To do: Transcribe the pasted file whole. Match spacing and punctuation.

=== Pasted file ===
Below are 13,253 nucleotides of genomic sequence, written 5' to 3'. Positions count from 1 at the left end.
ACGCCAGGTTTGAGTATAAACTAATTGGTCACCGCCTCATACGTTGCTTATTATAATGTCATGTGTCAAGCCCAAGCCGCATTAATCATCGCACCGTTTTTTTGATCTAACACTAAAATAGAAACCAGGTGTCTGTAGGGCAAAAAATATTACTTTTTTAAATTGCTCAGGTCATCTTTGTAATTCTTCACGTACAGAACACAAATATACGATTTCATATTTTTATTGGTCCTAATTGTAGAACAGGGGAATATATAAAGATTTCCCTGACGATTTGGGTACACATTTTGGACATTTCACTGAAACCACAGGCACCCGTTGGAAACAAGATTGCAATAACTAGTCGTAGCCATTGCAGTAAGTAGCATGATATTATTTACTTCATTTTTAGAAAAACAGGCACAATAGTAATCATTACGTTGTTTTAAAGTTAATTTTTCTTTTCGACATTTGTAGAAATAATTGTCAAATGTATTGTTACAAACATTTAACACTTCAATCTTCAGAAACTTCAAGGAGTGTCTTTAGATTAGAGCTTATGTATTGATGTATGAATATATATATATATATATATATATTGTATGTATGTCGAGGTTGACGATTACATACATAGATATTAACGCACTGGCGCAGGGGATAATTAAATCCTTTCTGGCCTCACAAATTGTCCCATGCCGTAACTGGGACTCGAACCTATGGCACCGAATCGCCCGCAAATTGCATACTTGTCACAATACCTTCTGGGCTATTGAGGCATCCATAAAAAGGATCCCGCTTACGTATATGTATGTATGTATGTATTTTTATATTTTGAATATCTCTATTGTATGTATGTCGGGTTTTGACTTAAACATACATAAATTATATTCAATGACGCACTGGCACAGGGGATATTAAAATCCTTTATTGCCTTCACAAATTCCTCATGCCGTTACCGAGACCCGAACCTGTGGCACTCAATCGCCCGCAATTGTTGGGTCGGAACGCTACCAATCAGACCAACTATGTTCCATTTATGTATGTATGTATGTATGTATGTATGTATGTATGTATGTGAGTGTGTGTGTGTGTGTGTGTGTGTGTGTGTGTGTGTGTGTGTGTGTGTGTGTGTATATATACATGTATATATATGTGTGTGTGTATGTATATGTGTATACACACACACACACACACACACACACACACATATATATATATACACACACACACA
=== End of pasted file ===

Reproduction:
Below are 13,253 nucleotides of genomic sequence, written 5' to 3'. Positions count from 1 at the left end.
ACGCCAGGTTTGAGTATAAACTAATTGGTCACCGCCTCATACGTTGCTTATTATAATGTCATGTGTCAAGCCCAAGCCGCATTAATCATCGCACCGTTTTTTTGATCTAACACTAAAATAGAAACCAGGTGTCTGTAGGGCAAAAAATATTACTTTTTTAAATTGCTCAGGTCATCTTTGTAATTCTTCACGTACAGAACACAAATATACGATTTCATATTTTTATTGGTCCTAATTGTAGAACAGGGGAATATATAAAGATTTCCCTGACGATTTGGGTACACATTTTGGACATTTCACTGAAACCACAGGCACCCGTTGGAAACAAGATTGCAATAACTAGTCGTAGCCATTGCAGTAAGTAGCATGATATTATTTACTTCATTTTTAGAAAAACAGGCACAATAGTAATCATTACGTTGTTTTAAAGTTAATTTTTCTTTTCGACATTTGTAGAAATAATTGTCAAATGTATTGTTACAAACATTTAACACTTCAATCTTCAGAAACTTCAAGGAGTGTCTTTAGATTAGAGCTTATGTATTGATGTATGAATATATATATATATATATATATATTGTATGTATGTCGAGGTTGACGATTACATACATAGATATTAACGCACTGGCGCAGGGGATAATTAAATCCTTTCTGGCCTCACAAATTGTCCCATGCCGTAACTGGGACTCGAACCTATGGCACCGAATCGCCCGCAAATTGCATACTTGTCACAATACCTTCTGGGCTATTGAGGCATCCATAAAAAGGATCCCGCTTACGTATATGTATGTATGTATGTATTTTTATATTTTGAATATCTCTATTGTATGTATGTCGGGTTTTGACTTAAACATACATAAATTATATTCAATGACGCACTGGCACAGGGGATATTAAAATCCTTTATTGCCTTCACAAATTCCTCATGCCGTTACCGAGACCCGAACCTGTGGCACTCAATCGCCCGCAATTGTTGGGTCGGAACGCTACCAATCAGACCAACTATGTTCCATTTATGTATGTATGTATGTATGTATGTATGTATGTATGTATGTGAGTGTGTGTGTGTGTGTGTGTGTGTGTGTGTGTGTGTGTGTGTGTGTGTGTGTGTATATATACATGTATATATATGTGTGTGTGTATGTATATGTGTATACACACACACACACACACACACACACACACATATATATATATACACACACACACA